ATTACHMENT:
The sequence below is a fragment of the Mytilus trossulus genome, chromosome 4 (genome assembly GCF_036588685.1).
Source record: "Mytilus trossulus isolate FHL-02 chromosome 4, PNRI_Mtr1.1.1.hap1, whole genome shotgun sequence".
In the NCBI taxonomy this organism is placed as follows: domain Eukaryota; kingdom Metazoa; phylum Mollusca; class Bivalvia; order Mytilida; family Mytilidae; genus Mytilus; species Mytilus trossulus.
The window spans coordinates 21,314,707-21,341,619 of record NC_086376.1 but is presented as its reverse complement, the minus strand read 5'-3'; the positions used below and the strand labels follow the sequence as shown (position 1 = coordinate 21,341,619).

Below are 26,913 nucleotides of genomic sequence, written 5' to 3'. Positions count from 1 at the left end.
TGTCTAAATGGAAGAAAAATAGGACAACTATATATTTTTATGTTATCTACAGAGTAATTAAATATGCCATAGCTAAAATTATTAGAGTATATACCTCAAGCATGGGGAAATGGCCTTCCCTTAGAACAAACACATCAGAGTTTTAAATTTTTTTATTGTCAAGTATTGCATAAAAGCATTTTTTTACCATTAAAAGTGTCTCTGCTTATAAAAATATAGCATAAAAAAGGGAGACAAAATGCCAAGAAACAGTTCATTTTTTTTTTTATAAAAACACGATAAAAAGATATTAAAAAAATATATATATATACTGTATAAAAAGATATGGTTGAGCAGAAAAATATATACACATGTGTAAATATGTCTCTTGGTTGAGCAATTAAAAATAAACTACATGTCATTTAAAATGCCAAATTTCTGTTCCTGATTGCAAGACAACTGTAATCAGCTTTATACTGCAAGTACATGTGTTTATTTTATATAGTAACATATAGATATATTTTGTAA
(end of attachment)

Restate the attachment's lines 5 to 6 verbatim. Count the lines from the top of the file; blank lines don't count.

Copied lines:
Below are 26,913 nucleotides of genomic sequence, written 5' to 3'. Positions count from 1 at the left end.
TGTCTAAATGGAAGAAAAATAGGACAACTATATATTTTTATGTTATCTACAGAGTAATTAAATATGCCATAGCTAAAATTATTAGAGTATATACCTCAAGCATGGGGAAATGGCCTTCCCTTAGAACAAACACATCAGAGTTTTAAATTTTTTTATTGTCAAGTATTGCATAAAAGCATTTTTTTACCATTAAAAGTGTCTCTGCTTATAAAAATATAGCATAAAAAAGGGAGACAAAATGCCAAGAAACAGTTCATTTTTTTTTTTATAAAAACACGATAAAAAGATATTAAAAAAATATATATATATACTGTATAAAAAGATATGGTTGAGCAGAAAAATATATACACATGTGTAAATATGTCTCTTGGTTGAGCAATTAAAAATAAACTACATGTCATTTAAAATGCCAAATTTCTGTTCCTGATTGCAAGACAACTGTAATCAGCTTTATACTGCAAGTACATGTGTTTATTTTATATAGTAACATATAGATATATTTTGTAA